Politicians often have a strange way of defining “achievement”.
Wayne Swan famously said when he handed down the 2012 federal budget: “The four years of surpluses I announce tonight … “
The comment, which attracted wide applause at the time and “Back in Black” headlines for the Labor government, is mocked by the coalition to this day.
Despite that, Labor went on to produce a controversial election pamphlet that claimed “We’ve delivered a surplus, on time, as promised”.
It’s a mark of modern politics that “announcements” are equated with “achievements”, and vice versa.
Achievements aren’t black and white – they come in degrees of success.
Then there’s the broader question of the relevance of the achievement or announcement to average voters.
Tony Abbott claimed he had “achieved” free-trade deals with South Korea, Japan and China in his first full year of governing.
However, it took a little longer to put pen to the formal implementation on all three, with Malcolm Turnbull claiming he had “delivered” the China agreement after ousting Abbott.
Abbott also soon after the 2013 election announced he had “abolished” the carbon tax but this, too, was more difficult than expected – getting the axe, in legislative terms, in July 2014.
However, Clive Palmer stopped the abolition of the Clean Energy Finance Corporation and other agencies Abbott promised to get rid of to make a clean sweep of Julia Gillard’s climate achievements.
The Liberal party website lists a number of Malcolm Turnbull’s achievements, among which is “signing the Trans-Pacific Partnership to deliver substantial new trade and investment opportunities for Australian businesses” and “Senate voting reform”.
The election of Donald Trump signalled the death of the TPP, which would have also been on the chopping block under a Clinton administration.
Senate voting system changes, coupled with the lower vote quotas of a double-dissolution election, led to a historically large upper-house cross bench, which itself has delivered a mixed bag of “achievements” for the coalition government.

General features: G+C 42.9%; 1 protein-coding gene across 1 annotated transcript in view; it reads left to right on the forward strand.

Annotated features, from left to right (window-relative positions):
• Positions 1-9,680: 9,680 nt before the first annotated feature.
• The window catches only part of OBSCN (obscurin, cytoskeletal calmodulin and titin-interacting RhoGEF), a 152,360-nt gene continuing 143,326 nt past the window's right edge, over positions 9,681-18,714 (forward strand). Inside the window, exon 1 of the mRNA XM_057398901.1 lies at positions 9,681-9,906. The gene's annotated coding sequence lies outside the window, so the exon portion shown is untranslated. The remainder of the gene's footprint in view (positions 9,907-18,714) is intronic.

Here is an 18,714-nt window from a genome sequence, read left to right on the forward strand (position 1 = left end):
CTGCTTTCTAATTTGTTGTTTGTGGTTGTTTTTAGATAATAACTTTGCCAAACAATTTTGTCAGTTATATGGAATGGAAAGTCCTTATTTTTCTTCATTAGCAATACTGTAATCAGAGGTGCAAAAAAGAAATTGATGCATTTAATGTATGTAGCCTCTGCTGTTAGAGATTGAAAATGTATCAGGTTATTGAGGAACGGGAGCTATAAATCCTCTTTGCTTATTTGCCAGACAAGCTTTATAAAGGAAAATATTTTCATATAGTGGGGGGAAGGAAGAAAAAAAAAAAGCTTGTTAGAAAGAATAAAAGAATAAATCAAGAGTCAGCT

This week, the prime minister claimed a win for free speech with the announcement of changes to the Racial Discrimination Act and the way in which the Australian Human Rights Commission handles complaints.
“We have delivered considerable achievements … we are focused on results and outcomes,” Turnbull told reporters in Canberra.
However, Turnbull’s success might be short-lived, with Labor, the Greens and the Nick Xenophon Team likely to vote down the law changes this sitting fortnight.
Labor agrees on the need for new AHRC procedures to ensure people get early warning of complaints against them and to head off frivolous claims, but says watering down section 18C is a step too far and will encourage racism.
The government achieved the passing of savings to family welfare payments on Thursday to help fund a childcare package.
However, the deal with One Nation and NXT left about $4 billion in much-vaunted savings on the shelf.
The childcare package is also likely to pass but not in the form the government initially wanted.
The downside is growing cynicism among voters about the promises politicians make.
There are some telling figures in this week’s Essential poll.
Seventy-one per cent of voters said the Liberal party would “promise to do anything to win votes”, while 63 per cent said the same thing of Labor.
Only one in four voters thought the Liberals kept their promises, while 34 per cent said the same of Labor.
It doesn’t help things when the prime minister delivers a scattergun week of policy – attacking union corruption on Monday, defending free speech on Tuesday, reforming childcare on Wednesday.
Broken or watered-down promises, coupled with a narrative with all the cohesion of a Jackson Pollock painting, won’t save marginal seats.
Losing the next election due to a baffled, underwhelmed and frustrated electorate would be quite an achievement.